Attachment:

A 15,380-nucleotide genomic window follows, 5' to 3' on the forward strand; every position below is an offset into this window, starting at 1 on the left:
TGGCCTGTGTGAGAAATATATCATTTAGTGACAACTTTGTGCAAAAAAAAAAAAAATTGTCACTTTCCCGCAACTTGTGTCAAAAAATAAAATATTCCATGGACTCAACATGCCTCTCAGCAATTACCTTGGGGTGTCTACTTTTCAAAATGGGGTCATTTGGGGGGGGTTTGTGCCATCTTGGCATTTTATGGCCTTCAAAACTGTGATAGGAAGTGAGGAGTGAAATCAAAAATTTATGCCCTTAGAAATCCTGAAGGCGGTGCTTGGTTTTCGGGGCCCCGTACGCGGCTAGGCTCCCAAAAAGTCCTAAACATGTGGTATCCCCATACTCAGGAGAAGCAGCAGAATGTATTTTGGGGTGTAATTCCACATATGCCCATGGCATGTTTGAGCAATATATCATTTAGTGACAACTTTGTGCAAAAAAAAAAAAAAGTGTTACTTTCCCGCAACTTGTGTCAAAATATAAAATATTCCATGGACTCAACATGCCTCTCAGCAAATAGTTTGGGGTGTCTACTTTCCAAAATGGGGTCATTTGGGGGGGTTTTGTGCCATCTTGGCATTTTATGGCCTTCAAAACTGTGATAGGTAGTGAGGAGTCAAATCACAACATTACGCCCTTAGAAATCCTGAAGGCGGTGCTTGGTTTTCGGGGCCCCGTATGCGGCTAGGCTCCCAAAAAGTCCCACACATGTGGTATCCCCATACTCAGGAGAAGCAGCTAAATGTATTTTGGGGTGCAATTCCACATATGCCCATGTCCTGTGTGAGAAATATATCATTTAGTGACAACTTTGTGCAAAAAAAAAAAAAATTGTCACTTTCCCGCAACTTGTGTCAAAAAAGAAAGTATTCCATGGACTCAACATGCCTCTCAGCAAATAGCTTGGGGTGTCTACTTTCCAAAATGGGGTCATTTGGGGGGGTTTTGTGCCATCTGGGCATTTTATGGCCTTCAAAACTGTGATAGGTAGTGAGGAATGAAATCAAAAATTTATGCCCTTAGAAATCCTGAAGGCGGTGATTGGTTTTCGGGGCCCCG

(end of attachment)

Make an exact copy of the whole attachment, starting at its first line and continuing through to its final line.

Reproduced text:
A 15,380-nucleotide genomic window follows, 5' to 3' on the forward strand; every position below is an offset into this window, starting at 1 on the left:
TGGCCTGTGTGAGAAATATATCATTTAGTGACAACTTTGTGCAAAAAAAAAAAAAATTGTCACTTTCCCGCAACTTGTGTCAAAAAATAAAATATTCCATGGACTCAACATGCCTCTCAGCAATTACCTTGGGGTGTCTACTTTTCAAAATGGGGTCATTTGGGGGGGGTTTGTGCCATCTTGGCATTTTATGGCCTTCAAAACTGTGATAGGAAGTGAGGAGTGAAATCAAAAATTTATGCCCTTAGAAATCCTGAAGGCGGTGCTTGGTTTTCGGGGCCCCGTACGCGGCTAGGCTCCCAAAAAGTCCTAAACATGTGGTATCCCCATACTCAGGAGAAGCAGCAGAATGTATTTTGGGGTGTAATTCCACATATGCCCATGGCATGTTTGAGCAATATATCATTTAGTGACAACTTTGTGCAAAAAAAAAAAAAAGTGTTACTTTCCCGCAACTTGTGTCAAAATATAAAATATTCCATGGACTCAACATGCCTCTCAGCAAATAGTTTGGGGTGTCTACTTTCCAAAATGGGGTCATTTGGGGGGGTTTTGTGCCATCTTGGCATTTTATGGCCTTCAAAACTGTGATAGGTAGTGAGGAGTCAAATCACAACATTACGCCCTTAGAAATCCTGAAGGCGGTGCTTGGTTTTCGGGGCCCCGTATGCGGCTAGGCTCCCAAAAAGTCCCACACATGTGGTATCCCCATACTCAGGAGAAGCAGCTAAATGTATTTTGGGGTGCAATTCCACATATGCCCATGTCCTGTGTGAGAAATATATCATTTAGTGACAACTTTGTGCAAAAAAAAAAAAAATTGTCACTTTCCCGCAACTTGTGTCAAAAAAGAAAGTATTCCATGGACTCAACATGCCTCTCAGCAAATAGCTTGGGGTGTCTACTTTCCAAAATGGGGTCATTTGGGGGGGTTTTGTGCCATCTGGGCATTTTATGGCCTTCAAAACTGTGATAGGTAGTGAGGAATGAAATCAAAAATTTATGCCCTTAGAAATCCTGAAGGCGGTGATTGGTTTTCGGGGCCCCG